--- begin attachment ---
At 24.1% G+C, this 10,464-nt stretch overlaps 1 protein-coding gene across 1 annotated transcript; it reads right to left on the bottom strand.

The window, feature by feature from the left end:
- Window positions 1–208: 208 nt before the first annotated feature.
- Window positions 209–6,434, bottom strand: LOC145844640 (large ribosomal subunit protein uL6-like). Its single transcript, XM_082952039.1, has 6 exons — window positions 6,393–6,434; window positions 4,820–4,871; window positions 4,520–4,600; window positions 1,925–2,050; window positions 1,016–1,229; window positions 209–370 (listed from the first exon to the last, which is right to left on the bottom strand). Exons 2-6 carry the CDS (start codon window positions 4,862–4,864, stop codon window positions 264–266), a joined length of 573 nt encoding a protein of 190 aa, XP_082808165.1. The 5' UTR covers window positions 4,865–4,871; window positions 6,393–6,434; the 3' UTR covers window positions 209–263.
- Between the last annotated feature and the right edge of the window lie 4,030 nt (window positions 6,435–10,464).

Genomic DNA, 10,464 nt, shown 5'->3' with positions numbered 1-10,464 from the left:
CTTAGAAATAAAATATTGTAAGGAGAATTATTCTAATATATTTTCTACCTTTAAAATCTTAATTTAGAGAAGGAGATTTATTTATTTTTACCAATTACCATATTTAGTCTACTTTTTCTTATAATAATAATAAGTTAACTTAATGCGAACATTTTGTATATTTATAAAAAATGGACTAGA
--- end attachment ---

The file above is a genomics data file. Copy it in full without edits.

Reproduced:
At 24.1% G+C, this 10,464-nt stretch overlaps 1 protein-coding gene across 1 annotated transcript; it reads right to left on the bottom strand.

The window, feature by feature from the left end:
- Window positions 1–208: 208 nt before the first annotated feature.
- Window positions 209–6,434, bottom strand: LOC145844640 (large ribosomal subunit protein uL6-like). Its single transcript, XM_082952039.1, has 6 exons — window positions 6,393–6,434; window positions 4,820–4,871; window positions 4,520–4,600; window positions 1,925–2,050; window positions 1,016–1,229; window positions 209–370 (listed from the first exon to the last, which is right to left on the bottom strand). Exons 2-6 carry the CDS (start codon window positions 4,862–4,864, stop codon window positions 264–266), a joined length of 573 nt encoding a protein of 190 aa, XP_082808165.1. The 5' UTR covers window positions 4,865–4,871; window positions 6,393–6,434; the 3' UTR covers window positions 209–263.
- Between the last annotated feature and the right edge of the window lie 4,030 nt (window positions 6,435–10,464).

Genomic DNA, 10,464 nt, shown 5'->3' with positions numbered 1-10,464 from the left:
CTTAGAAATAAAATATTGTAAGGAGAATTATTCTAATATATTTTCTACCTTTAAAATCTTAATTTAGAGAAGGAGATTTATTTATTTTTACCAATTACCATATTTAGTCTACTTTTTCTTATAATAATAATAAGTTAACTTAATGCGAACATTTTGTATATTTATAAAAAATGGACTAGA